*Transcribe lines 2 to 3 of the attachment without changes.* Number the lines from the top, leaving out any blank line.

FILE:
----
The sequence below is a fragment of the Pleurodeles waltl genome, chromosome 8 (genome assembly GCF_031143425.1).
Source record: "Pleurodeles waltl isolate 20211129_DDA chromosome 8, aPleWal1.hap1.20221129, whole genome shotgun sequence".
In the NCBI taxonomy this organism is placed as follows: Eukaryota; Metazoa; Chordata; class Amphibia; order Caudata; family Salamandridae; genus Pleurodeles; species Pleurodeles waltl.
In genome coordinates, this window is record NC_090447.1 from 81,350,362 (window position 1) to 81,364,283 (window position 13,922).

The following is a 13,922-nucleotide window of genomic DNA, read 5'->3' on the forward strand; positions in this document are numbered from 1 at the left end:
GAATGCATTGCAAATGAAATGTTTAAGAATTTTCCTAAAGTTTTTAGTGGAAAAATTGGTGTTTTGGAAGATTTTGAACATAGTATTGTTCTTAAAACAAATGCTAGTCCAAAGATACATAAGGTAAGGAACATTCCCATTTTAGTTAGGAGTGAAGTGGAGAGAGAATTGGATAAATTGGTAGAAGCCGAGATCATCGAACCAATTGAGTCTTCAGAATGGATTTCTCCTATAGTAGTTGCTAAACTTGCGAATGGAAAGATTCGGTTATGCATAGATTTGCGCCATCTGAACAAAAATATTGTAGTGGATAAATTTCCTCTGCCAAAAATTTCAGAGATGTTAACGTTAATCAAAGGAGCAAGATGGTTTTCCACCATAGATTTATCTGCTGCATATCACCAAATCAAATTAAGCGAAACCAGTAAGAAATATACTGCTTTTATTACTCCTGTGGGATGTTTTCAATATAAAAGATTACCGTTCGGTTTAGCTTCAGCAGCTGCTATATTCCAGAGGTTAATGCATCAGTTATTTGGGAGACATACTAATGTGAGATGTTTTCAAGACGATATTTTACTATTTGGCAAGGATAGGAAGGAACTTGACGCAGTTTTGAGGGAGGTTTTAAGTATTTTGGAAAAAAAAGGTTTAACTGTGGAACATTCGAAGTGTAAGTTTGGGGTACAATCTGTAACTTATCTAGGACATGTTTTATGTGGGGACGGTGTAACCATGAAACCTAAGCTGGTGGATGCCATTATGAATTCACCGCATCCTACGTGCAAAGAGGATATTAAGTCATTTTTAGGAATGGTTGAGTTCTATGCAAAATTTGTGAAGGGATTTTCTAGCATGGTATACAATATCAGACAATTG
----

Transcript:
Source record: "Pleurodeles waltl isolate 20211129_DDA chromosome 8, aPleWal1.hap1.20221129, whole genome shotgun sequence".
In the NCBI taxonomy this organism is placed as follows: Eukaryota; Metazoa; Chordata; class Amphibia; order Caudata; family Salamandridae; genus Pleurodeles; species Pleurodeles waltl.